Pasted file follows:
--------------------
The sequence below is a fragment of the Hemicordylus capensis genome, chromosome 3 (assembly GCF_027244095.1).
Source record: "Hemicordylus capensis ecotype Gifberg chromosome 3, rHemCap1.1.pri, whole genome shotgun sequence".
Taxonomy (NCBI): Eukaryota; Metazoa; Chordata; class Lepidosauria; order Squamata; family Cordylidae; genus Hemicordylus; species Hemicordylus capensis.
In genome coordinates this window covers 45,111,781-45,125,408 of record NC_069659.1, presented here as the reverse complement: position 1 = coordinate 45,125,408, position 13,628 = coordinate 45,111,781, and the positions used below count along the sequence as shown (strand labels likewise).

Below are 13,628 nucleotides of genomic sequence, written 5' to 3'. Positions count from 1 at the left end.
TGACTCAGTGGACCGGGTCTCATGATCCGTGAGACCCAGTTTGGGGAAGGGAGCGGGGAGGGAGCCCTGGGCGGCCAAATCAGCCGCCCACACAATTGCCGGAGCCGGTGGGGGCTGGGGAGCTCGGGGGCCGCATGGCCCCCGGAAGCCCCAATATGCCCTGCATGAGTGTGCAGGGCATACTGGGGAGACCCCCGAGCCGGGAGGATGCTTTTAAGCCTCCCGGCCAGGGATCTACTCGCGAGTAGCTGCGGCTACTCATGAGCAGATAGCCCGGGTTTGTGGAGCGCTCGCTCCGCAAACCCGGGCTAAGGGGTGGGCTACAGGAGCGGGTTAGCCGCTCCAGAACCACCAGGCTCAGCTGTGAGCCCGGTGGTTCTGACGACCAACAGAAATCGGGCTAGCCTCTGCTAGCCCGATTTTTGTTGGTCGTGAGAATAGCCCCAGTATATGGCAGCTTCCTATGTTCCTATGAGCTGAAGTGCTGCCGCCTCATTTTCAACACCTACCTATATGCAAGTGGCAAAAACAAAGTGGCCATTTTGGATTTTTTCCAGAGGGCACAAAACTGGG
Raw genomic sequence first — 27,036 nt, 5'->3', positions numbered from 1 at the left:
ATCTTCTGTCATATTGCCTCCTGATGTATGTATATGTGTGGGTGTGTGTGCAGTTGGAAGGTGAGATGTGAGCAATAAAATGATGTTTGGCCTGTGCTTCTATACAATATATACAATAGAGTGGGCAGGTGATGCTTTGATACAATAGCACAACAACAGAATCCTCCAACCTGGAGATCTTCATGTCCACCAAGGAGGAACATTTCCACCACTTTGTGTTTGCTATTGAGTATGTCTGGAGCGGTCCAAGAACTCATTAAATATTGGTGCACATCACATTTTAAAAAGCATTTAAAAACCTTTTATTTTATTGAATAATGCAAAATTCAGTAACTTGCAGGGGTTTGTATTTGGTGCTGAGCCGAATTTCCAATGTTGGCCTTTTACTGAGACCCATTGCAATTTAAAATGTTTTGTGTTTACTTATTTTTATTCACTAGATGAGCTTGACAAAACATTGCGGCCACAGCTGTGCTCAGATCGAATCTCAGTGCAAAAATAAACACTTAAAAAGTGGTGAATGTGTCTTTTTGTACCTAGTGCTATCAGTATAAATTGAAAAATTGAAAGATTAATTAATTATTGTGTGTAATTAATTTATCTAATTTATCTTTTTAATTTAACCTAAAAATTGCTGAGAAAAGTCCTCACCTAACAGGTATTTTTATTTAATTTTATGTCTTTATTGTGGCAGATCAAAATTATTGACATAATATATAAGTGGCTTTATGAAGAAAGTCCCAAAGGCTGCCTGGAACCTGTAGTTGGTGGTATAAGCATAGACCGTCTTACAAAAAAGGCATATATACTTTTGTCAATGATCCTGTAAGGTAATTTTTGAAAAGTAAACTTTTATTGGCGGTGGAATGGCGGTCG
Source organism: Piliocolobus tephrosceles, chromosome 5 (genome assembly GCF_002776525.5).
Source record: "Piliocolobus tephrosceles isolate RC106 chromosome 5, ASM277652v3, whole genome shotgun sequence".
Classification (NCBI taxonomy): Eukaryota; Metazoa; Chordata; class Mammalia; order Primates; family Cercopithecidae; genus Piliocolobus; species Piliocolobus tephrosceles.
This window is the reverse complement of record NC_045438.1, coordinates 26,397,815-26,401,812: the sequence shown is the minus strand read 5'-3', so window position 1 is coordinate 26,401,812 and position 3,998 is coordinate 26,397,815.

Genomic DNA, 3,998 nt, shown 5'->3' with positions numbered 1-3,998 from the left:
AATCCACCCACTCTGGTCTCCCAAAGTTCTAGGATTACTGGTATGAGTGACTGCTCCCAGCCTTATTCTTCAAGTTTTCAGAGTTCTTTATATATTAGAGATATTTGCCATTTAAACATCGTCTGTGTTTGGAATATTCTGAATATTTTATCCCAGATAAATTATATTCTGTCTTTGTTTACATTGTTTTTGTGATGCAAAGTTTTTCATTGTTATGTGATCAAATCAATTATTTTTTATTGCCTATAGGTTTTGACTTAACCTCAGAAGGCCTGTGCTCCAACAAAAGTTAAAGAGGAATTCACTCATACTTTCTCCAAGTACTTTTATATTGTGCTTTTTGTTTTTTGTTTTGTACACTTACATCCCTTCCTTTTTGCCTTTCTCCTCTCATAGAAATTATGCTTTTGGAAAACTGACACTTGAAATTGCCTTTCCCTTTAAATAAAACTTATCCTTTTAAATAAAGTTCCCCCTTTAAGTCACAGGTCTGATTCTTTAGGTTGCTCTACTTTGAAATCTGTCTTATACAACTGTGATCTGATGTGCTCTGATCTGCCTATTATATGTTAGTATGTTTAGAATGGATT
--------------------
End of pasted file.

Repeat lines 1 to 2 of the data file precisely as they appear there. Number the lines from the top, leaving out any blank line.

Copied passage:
The sequence below is a fragment of the Hemicordylus capensis genome, chromosome 3 (assembly GCF_027244095.1).
Source record: "Hemicordylus capensis ecotype Gifberg chromosome 3, rHemCap1.1.pri, whole genome shotgun sequence".